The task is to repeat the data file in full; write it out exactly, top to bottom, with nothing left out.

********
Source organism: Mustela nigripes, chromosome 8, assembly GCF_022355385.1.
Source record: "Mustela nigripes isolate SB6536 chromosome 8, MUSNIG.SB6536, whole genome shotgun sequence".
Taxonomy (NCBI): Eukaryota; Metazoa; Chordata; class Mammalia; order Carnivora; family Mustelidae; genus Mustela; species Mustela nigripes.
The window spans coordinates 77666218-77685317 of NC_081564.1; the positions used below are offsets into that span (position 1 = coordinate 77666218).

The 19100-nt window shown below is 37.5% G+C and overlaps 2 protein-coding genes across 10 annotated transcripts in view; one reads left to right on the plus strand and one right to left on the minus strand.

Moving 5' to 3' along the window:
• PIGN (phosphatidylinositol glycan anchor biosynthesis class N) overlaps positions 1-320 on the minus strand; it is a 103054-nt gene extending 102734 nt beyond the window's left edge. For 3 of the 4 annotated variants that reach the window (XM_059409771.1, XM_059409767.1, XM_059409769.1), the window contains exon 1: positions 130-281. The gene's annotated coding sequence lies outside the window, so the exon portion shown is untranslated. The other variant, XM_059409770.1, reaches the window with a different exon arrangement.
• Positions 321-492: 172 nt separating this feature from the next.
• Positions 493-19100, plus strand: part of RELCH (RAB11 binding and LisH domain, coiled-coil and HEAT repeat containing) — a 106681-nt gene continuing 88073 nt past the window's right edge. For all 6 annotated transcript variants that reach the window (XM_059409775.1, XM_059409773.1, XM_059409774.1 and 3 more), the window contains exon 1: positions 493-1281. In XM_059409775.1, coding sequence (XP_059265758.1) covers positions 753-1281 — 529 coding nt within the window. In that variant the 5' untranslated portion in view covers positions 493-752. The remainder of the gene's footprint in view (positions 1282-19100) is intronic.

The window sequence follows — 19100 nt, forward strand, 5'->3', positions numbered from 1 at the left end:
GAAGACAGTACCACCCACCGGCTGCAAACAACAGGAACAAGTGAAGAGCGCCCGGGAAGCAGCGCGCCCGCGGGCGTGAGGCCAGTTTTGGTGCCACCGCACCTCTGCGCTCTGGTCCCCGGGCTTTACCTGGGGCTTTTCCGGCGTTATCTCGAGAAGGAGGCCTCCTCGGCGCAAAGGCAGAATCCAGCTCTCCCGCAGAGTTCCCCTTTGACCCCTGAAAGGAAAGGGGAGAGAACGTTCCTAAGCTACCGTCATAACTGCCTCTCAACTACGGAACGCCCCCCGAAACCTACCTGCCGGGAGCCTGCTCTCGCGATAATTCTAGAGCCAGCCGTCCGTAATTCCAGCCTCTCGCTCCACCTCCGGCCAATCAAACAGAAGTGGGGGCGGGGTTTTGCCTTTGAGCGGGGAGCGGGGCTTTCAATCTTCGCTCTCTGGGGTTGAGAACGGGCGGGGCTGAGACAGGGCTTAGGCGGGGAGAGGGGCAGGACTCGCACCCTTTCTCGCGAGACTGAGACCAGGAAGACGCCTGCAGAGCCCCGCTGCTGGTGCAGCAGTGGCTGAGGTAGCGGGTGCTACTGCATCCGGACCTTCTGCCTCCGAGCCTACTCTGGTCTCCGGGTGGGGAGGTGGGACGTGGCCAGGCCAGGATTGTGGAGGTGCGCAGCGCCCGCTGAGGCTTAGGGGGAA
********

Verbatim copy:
Source organism: Mustela nigripes, chromosome 8, assembly GCF_022355385.1.
Source record: "Mustela nigripes isolate SB6536 chromosome 8, MUSNIG.SB6536, whole genome shotgun sequence".
Taxonomy (NCBI): Eukaryota; Metazoa; Chordata; class Mammalia; order Carnivora; family Mustelidae; genus Mustela; species Mustela nigripes.
The window spans coordinates 77666218-77685317 of NC_081564.1; the positions used below are offsets into that span (position 1 = coordinate 77666218).

The 19100-nt window shown below is 37.5% G+C and overlaps 2 protein-coding genes across 10 annotated transcripts in view; one reads left to right on the plus strand and one right to left on the minus strand.

Moving 5' to 3' along the window:
• PIGN (phosphatidylinositol glycan anchor biosynthesis class N) overlaps positions 1-320 on the minus strand; it is a 103054-nt gene extending 102734 nt beyond the window's left edge. For 3 of the 4 annotated variants that reach the window (XM_059409771.1, XM_059409767.1, XM_059409769.1), the window contains exon 1: positions 130-281. The gene's annotated coding sequence lies outside the window, so the exon portion shown is untranslated. The other variant, XM_059409770.1, reaches the window with a different exon arrangement.
• Positions 321-492: 172 nt separating this feature from the next.
• Positions 493-19100, plus strand: part of RELCH (RAB11 binding and LisH domain, coiled-coil and HEAT repeat containing) — a 106681-nt gene continuing 88073 nt past the window's right edge. For all 6 annotated transcript variants that reach the window (XM_059409775.1, XM_059409773.1, XM_059409774.1 and 3 more), the window contains exon 1: positions 493-1281. In XM_059409775.1, coding sequence (XP_059265758.1) covers positions 753-1281 — 529 coding nt within the window. In that variant the 5' untranslated portion in view covers positions 493-752. The remainder of the gene's footprint in view (positions 1282-19100) is intronic.

The window sequence follows — 19100 nt, forward strand, 5'->3', positions numbered from 1 at the left end:
GAAGACAGTACCACCCACCGGCTGCAAACAACAGGAACAAGTGAAGAGCGCCCGGGAAGCAGCGCGCCCGCGGGCGTGAGGCCAGTTTTGGTGCCACCGCACCTCTGCGCTCTGGTCCCCGGGCTTTACCTGGGGCTTTTCCGGCGTTATCTCGAGAAGGAGGCCTCCTCGGCGCAAAGGCAGAATCCAGCTCTCCCGCAGAGTTCCCCTTTGACCCCTGAAAGGAAAGGGGAGAGAACGTTCCTAAGCTACCGTCATAACTGCCTCTCAACTACGGAACGCCCCCCGAAACCTACCTGCCGGGAGCCTGCTCTCGCGATAATTCTAGAGCCAGCCGTCCGTAATTCCAGCCTCTCGCTCCACCTCCGGCCAATCAAACAGAAGTGGGGGCGGGGTTTTGCCTTTGAGCGGGGAGCGGGGCTTTCAATCTTCGCTCTCTGGGGTTGAGAACGGGCGGGGCTGAGACAGGGCTTAGGCGGGGAGAGGGGCAGGACTCGCACCCTTTCTCGCGAGACTGAGACCAGGAAGACGCCTGCAGAGCCCCGCTGCTGGTGCAGCAGTGGCTGAGGTAGCGGGTGCTACTGCATCCGGACCTTCTGCCTCCGAGCCTACTCTGGTCTCCGGGTGGGGAGGTGGGACGTGGCCAGGCCAGGATTGTGGAGGTGCGCAGCGCCCGCTGAGGCTTAGGGGGAA